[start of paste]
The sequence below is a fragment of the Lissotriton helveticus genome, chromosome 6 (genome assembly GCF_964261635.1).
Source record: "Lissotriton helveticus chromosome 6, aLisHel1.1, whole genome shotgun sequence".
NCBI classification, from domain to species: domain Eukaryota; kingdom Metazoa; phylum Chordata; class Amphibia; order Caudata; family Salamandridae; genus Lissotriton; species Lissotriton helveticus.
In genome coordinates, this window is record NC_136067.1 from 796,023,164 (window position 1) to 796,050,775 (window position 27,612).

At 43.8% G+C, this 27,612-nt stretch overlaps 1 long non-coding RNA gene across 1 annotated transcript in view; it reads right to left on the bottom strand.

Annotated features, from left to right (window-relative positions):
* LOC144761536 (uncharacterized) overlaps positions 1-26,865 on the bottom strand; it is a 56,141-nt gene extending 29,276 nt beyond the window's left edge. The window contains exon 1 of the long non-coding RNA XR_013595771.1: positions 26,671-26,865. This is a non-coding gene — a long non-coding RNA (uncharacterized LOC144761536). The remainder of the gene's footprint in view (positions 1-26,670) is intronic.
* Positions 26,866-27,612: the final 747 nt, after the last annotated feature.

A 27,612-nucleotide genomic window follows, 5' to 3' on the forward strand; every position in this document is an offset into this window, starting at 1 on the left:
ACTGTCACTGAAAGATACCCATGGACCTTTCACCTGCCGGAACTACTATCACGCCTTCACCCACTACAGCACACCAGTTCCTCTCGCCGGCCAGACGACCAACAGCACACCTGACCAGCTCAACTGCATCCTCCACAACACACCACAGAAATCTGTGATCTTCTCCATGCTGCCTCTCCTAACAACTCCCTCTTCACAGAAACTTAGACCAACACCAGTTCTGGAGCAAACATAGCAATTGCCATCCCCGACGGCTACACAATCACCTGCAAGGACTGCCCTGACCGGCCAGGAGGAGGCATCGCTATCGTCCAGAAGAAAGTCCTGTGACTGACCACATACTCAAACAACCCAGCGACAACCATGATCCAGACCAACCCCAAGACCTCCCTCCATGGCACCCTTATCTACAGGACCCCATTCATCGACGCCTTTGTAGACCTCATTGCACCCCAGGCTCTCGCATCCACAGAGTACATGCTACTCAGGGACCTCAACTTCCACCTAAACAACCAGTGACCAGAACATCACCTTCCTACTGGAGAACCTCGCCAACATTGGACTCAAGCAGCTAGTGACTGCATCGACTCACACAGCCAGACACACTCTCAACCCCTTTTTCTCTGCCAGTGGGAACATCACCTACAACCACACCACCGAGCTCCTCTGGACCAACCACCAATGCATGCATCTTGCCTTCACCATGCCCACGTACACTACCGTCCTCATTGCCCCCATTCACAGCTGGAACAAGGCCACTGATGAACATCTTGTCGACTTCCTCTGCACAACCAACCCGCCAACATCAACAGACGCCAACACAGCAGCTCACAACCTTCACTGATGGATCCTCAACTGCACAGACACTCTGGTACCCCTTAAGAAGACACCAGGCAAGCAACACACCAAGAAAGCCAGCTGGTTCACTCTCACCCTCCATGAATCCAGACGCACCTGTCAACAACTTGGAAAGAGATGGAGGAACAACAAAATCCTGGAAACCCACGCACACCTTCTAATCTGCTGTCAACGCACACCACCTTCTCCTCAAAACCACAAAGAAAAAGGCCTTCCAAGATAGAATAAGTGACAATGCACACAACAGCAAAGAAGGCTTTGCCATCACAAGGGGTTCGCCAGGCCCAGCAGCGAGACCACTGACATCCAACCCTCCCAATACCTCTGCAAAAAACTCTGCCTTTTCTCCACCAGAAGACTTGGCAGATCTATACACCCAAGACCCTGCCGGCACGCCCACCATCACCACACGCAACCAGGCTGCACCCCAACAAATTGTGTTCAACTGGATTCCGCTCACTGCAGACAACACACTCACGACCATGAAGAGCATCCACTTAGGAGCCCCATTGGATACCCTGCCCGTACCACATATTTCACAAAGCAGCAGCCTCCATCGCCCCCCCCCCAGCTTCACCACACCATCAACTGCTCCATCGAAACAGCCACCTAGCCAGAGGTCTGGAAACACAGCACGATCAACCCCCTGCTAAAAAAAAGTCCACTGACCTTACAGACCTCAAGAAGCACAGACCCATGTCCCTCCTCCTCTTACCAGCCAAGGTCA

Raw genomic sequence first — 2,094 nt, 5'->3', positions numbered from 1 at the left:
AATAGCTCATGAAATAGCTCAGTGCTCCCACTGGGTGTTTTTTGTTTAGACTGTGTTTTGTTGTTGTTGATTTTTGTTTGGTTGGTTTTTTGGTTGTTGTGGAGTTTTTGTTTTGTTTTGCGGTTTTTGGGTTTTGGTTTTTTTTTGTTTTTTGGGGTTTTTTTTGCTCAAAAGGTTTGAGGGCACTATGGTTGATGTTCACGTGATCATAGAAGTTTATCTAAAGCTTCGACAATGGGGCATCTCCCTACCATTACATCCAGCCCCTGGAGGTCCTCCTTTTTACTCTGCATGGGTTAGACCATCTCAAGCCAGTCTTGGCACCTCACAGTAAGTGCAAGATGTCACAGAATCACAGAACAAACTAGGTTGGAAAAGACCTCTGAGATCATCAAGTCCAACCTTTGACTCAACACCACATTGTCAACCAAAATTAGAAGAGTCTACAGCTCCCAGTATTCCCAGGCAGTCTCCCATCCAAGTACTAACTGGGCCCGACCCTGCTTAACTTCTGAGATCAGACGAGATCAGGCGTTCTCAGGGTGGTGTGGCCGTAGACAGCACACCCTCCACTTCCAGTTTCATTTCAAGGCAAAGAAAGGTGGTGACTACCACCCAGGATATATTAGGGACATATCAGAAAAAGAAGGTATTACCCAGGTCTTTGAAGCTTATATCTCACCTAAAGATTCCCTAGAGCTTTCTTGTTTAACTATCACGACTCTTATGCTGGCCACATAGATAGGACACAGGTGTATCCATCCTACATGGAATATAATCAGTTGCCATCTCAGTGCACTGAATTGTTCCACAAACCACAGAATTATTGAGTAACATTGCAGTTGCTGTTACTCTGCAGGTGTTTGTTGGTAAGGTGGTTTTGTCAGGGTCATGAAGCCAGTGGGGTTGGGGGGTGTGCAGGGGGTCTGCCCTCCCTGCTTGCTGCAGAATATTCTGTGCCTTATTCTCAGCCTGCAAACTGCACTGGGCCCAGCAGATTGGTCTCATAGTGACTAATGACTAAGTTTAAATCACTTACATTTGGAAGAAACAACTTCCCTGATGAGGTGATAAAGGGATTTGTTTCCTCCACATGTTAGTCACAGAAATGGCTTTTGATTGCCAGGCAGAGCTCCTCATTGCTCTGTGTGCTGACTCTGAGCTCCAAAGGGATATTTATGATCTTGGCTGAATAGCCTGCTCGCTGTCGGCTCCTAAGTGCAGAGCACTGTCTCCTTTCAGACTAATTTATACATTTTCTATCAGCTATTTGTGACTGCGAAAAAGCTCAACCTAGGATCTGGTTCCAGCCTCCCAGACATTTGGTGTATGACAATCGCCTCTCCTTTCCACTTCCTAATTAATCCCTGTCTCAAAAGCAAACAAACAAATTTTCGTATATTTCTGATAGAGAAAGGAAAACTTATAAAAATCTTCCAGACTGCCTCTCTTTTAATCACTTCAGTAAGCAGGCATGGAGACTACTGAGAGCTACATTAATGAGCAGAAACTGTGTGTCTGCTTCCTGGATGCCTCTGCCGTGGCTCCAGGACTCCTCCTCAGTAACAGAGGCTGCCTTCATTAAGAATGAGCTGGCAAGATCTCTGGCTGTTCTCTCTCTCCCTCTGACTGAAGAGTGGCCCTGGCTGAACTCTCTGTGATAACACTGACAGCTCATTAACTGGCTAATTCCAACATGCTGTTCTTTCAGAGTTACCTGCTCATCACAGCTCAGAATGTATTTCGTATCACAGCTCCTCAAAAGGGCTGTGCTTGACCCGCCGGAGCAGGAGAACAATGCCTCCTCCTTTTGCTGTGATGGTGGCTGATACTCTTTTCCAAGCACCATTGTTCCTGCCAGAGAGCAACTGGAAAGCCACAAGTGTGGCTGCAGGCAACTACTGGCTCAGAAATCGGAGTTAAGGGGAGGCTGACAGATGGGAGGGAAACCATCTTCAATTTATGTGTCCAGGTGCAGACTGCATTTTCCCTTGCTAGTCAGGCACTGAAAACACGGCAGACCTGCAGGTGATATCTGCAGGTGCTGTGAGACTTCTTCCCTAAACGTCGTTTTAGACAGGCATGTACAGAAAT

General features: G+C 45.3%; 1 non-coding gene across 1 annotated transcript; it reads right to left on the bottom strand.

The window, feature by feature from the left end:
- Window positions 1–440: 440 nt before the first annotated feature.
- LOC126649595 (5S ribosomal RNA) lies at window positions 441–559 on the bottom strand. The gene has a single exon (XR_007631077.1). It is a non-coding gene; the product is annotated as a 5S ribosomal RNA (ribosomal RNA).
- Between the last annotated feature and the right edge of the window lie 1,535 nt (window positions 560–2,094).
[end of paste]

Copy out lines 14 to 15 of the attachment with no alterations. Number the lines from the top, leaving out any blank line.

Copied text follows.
The window, feature by feature from the left end:
- Window positions 1–440: 440 nt before the first annotated feature.